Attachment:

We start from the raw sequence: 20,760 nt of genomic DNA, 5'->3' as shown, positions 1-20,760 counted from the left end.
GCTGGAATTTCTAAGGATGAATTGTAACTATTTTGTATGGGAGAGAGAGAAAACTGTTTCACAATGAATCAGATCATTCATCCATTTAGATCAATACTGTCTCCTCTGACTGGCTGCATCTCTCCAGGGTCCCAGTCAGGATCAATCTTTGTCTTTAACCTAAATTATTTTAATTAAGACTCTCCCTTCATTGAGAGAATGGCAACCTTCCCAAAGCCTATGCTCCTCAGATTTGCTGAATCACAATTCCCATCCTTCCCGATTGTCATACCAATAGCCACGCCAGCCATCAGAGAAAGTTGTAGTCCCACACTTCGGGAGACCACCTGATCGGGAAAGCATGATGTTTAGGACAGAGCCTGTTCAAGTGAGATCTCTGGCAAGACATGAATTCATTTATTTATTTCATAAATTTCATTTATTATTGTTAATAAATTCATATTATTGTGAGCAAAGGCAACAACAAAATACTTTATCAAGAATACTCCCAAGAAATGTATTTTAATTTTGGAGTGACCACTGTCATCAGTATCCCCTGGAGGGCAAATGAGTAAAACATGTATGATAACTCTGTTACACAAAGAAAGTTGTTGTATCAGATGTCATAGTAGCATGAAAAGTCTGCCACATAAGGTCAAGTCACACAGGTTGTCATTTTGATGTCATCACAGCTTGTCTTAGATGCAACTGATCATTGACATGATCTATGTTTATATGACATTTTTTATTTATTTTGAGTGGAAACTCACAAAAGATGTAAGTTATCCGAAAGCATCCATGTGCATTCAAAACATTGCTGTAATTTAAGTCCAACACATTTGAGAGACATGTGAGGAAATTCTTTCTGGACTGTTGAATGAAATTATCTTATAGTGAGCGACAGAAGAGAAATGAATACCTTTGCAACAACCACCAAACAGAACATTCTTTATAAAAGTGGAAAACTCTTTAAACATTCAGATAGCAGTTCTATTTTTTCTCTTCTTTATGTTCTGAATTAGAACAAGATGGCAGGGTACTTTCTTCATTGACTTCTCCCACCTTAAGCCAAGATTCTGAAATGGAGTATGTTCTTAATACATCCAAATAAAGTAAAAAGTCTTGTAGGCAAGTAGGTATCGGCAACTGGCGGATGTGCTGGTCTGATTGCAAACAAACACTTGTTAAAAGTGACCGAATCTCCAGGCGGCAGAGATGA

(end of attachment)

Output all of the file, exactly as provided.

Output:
We start from the raw sequence: 20,760 nt of genomic DNA, 5'->3' as shown, positions 1-20,760 counted from the left end.
GCTGGAATTTCTAAGGATGAATTGTAACTATTTTGTATGGGAGAGAGAGAAAACTGTTTCACAATGAATCAGATCATTCATCCATTTAGATCAATACTGTCTCCTCTGACTGGCTGCATCTCTCCAGGGTCCCAGTCAGGATCAATCTTTGTCTTTAACCTAAATTATTTTAATTAAGACTCTCCCTTCATTGAGAGAATGGCAACCTTCCCAAAGCCTATGCTCCTCAGATTTGCTGAATCACAATTCCCATCCTTCCCGATTGTCATACCAATAGCCACGCCAGCCATCAGAGAAAGTTGTAGTCCCACACTTCGGGAGACCACCTGATCGGGAAAGCATGATGTTTAGGACAGAGCCTGTTCAAGTGAGATCTCTGGCAAGACATGAATTCATTTATTTATTTCATAAATTTCATTTATTATTGTTAATAAATTCATATTATTGTGAGCAAAGGCAACAACAAAATACTTTATCAAGAATACTCCCAAGAAATGTATTTTAATTTTGGAGTGACCACTGTCATCAGTATCCCCTGGAGGGCAAATGAGTAAAACATGTATGATAACTCTGTTACACAAAGAAAGTTGTTGTATCAGATGTCATAGTAGCATGAAAAGTCTGCCACATAAGGTCAAGTCACACAGGTTGTCATTTTGATGTCATCACAGCTTGTCTTAGATGCAACTGATCATTGACATGATCTATGTTTATATGACATTTTTTATTTATTTTGAGTGGAAACTCACAAAAGATGTAAGTTATCCGAAAGCATCCATGTGCATTCAAAACATTGCTGTAATTTAAGTCCAACACATTTGAGAGACATGTGAGGAAATTCTTTCTGGACTGTTGAATGAAATTATCTTATAGTGAGCGACAGAAGAGAAATGAATACCTTTGCAACAACCACCAAACAGAACATTCTTTATAAAAGTGGAAAACTCTTTAAACATTCAGATAGCAGTTCTATTTTTTCTCTTCTTTATGTTCTGAATTAGAACAAGATGGCAGGGTACTTTCTTCATTGACTTCTCCCACCTTAAGCCAAGATTCTGAAATGGAGTATGTTCTTAATACATCCAAATAAAGTAAAAAGTCTTGTAGGCAAGTAGGTATCGGCAACTGGCGGATGTGCTGGTCTGATTGCAAACAAACACTTGTTAAAAGTGACCGAATCTCCAGGCGGCAGAGATGA